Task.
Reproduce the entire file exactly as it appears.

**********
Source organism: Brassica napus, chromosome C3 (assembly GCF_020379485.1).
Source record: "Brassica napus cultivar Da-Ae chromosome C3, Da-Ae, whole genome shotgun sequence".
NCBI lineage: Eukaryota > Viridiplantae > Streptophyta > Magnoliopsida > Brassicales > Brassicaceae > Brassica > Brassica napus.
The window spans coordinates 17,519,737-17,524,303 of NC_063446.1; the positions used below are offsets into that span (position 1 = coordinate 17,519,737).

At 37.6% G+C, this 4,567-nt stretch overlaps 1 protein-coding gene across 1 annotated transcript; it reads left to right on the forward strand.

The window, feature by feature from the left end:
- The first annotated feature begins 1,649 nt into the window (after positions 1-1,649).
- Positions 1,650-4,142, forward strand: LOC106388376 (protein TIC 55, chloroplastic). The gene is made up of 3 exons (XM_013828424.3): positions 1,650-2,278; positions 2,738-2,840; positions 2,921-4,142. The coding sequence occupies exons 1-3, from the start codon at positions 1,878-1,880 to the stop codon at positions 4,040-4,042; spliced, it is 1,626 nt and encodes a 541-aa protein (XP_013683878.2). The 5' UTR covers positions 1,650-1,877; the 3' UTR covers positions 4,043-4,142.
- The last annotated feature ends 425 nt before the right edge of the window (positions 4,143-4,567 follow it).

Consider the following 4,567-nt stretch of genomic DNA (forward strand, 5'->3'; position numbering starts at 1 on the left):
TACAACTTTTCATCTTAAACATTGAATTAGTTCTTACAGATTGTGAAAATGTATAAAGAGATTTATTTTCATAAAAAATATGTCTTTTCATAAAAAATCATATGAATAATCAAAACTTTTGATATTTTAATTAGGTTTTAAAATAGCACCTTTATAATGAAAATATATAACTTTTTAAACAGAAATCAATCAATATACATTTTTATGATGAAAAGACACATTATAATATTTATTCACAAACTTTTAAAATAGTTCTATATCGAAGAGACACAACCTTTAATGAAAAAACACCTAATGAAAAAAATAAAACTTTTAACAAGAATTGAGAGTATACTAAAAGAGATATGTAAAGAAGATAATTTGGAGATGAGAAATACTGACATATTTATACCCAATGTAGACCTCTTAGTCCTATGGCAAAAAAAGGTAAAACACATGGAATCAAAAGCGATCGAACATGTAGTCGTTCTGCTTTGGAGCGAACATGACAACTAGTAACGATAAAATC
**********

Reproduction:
Source organism: Brassica napus, chromosome C3 (assembly GCF_020379485.1).
Source record: "Brassica napus cultivar Da-Ae chromosome C3, Da-Ae, whole genome shotgun sequence".
NCBI lineage: Eukaryota > Viridiplantae > Streptophyta > Magnoliopsida > Brassicales > Brassicaceae > Brassica > Brassica napus.
The window spans coordinates 17,519,737-17,524,303 of NC_063446.1; the positions used below are offsets into that span (position 1 = coordinate 17,519,737).

At 37.6% G+C, this 4,567-nt stretch overlaps 1 protein-coding gene across 1 annotated transcript; it reads left to right on the forward strand.

The window, feature by feature from the left end:
- The first annotated feature begins 1,649 nt into the window (after positions 1-1,649).
- Positions 1,650-4,142, forward strand: LOC106388376 (protein TIC 55, chloroplastic). The gene is made up of 3 exons (XM_013828424.3): positions 1,650-2,278; positions 2,738-2,840; positions 2,921-4,142. The coding sequence occupies exons 1-3, from the start codon at positions 1,878-1,880 to the stop codon at positions 4,040-4,042; spliced, it is 1,626 nt and encodes a 541-aa protein (XP_013683878.2). The 5' UTR covers positions 1,650-1,877; the 3' UTR covers positions 4,043-4,142.
- The last annotated feature ends 425 nt before the right edge of the window (positions 4,143-4,567 follow it).

Consider the following 4,567-nt stretch of genomic DNA (forward strand, 5'->3'; position numbering starts at 1 on the left):
TACAACTTTTCATCTTAAACATTGAATTAGTTCTTACAGATTGTGAAAATGTATAAAGAGATTTATTTTCATAAAAAATATGTCTTTTCATAAAAAATCATATGAATAATCAAAACTTTTGATATTTTAATTAGGTTTTAAAATAGCACCTTTATAATGAAAATATATAACTTTTTAAACAGAAATCAATCAATATACATTTTTATGATGAAAAGACACATTATAATATTTATTCACAAACTTTTAAAATAGTTCTATATCGAAGAGACACAACCTTTAATGAAAAAACACCTAATGAAAAAAATAAAACTTTTAACAAGAATTGAGAGTATACTAAAAGAGATATGTAAAGAAGATAATTTGGAGATGAGAAATACTGACATATTTATACCCAATGTAGACCTCTTAGTCCTATGGCAAAAAAAGGTAAAACACATGGAATCAAAAGCGATCGAACATGTAGTCGTTCTGCTTTGGAGCGAACATGACAACTAGTAACGATAAAATC